What is Universalism?
Universalism is a liberal, religious tradition that teaches that every person will be saved, regardless of repentance. Originally rooted in Christianity, Universalism developed in opposition to the theological doctrine of predestination, or the belief that only a portion of humanity would be saved. Universalism insists that a loving God would not reward only a segment of humanity with salvation and condemn the rest to eternal damnation.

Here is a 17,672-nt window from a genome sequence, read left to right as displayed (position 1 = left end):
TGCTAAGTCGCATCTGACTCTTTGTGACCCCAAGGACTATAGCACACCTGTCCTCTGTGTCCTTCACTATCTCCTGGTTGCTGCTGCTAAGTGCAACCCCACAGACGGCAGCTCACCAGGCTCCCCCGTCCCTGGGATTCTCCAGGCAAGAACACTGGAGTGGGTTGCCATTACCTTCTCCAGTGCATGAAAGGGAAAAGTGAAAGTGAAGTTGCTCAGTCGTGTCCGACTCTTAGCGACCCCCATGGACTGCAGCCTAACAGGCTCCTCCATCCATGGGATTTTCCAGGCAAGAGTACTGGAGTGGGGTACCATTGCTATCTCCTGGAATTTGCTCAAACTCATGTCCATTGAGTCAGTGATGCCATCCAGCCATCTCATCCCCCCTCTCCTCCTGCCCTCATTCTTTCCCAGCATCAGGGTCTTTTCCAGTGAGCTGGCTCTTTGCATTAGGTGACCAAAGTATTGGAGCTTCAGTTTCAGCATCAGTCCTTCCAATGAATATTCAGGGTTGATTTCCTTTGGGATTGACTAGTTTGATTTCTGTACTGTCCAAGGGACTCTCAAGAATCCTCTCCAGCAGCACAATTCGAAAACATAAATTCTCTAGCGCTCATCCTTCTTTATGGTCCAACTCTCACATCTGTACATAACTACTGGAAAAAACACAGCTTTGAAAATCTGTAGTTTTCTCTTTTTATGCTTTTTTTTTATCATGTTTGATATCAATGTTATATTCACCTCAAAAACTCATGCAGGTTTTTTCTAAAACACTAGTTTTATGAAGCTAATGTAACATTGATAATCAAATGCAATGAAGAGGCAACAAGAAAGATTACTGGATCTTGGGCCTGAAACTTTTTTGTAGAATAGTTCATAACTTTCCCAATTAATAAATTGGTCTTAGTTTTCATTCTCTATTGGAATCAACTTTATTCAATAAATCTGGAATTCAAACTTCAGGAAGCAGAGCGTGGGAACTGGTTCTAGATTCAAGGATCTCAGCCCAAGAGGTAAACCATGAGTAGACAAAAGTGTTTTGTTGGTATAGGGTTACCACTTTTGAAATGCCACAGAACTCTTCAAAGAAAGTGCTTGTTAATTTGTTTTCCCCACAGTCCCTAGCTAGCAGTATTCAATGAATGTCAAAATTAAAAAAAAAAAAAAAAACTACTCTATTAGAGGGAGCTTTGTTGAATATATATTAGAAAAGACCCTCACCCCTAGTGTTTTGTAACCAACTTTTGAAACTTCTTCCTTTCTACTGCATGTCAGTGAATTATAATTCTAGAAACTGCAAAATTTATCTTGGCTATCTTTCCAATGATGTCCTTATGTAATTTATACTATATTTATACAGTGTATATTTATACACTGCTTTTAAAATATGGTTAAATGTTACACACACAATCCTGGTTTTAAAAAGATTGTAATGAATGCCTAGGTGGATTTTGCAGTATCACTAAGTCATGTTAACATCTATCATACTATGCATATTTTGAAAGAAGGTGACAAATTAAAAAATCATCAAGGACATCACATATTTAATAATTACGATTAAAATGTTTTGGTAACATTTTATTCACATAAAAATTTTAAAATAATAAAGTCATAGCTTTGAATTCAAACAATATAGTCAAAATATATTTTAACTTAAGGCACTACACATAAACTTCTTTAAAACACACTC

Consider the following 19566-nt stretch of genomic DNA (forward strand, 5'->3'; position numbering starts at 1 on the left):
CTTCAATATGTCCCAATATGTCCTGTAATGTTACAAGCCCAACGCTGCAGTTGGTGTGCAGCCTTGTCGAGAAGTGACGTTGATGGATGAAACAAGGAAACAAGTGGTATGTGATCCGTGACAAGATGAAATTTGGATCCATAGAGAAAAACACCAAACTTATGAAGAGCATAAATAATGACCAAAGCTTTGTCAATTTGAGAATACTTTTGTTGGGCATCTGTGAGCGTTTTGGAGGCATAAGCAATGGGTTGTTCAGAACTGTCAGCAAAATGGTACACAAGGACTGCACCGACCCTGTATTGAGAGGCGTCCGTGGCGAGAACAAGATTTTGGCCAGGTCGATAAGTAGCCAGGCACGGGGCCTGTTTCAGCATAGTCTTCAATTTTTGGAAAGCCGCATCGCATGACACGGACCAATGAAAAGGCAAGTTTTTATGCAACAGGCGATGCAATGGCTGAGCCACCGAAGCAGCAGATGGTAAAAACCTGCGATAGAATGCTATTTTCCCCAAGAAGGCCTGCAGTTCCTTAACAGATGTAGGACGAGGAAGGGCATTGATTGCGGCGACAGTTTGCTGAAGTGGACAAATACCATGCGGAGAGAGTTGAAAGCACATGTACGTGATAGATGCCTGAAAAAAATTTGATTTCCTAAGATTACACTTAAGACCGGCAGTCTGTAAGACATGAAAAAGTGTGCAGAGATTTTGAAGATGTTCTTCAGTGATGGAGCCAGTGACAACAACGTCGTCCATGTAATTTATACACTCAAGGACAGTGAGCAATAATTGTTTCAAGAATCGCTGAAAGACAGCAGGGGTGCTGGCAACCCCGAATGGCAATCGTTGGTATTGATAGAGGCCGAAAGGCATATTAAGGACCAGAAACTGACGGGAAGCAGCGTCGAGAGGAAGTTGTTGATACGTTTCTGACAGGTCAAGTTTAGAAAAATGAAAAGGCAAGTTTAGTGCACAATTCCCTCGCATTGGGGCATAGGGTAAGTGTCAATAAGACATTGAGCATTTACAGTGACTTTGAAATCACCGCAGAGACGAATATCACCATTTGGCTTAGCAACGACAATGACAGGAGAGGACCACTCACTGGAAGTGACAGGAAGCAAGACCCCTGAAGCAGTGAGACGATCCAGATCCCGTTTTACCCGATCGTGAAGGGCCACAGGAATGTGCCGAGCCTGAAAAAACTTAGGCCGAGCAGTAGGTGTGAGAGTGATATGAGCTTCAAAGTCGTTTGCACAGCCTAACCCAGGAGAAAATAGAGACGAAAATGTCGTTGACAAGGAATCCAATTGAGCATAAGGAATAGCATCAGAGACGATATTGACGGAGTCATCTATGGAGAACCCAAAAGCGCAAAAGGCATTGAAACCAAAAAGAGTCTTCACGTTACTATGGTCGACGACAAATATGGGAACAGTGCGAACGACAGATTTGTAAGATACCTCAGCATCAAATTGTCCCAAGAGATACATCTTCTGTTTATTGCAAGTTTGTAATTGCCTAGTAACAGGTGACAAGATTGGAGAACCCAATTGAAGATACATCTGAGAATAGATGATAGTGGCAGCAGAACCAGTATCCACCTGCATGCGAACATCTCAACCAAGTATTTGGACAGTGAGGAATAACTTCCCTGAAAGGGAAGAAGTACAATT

Instead, Universalists argue that all people are destined for salvation, and that if anyone were to be punished in the afterlife, such punishment would be temporary. This “temporary punishment” would consist of a cleansing period during which souls would be purified and prepared to spend eternity in the presence of God. As such, at the completion of this cleansing period, people in hell would be purged of all their sins, reconciled with God, and allowed entry into heaven. Given this restorative view of punishment in the afterlife, Universalism rejects the existence of an eternal hell.
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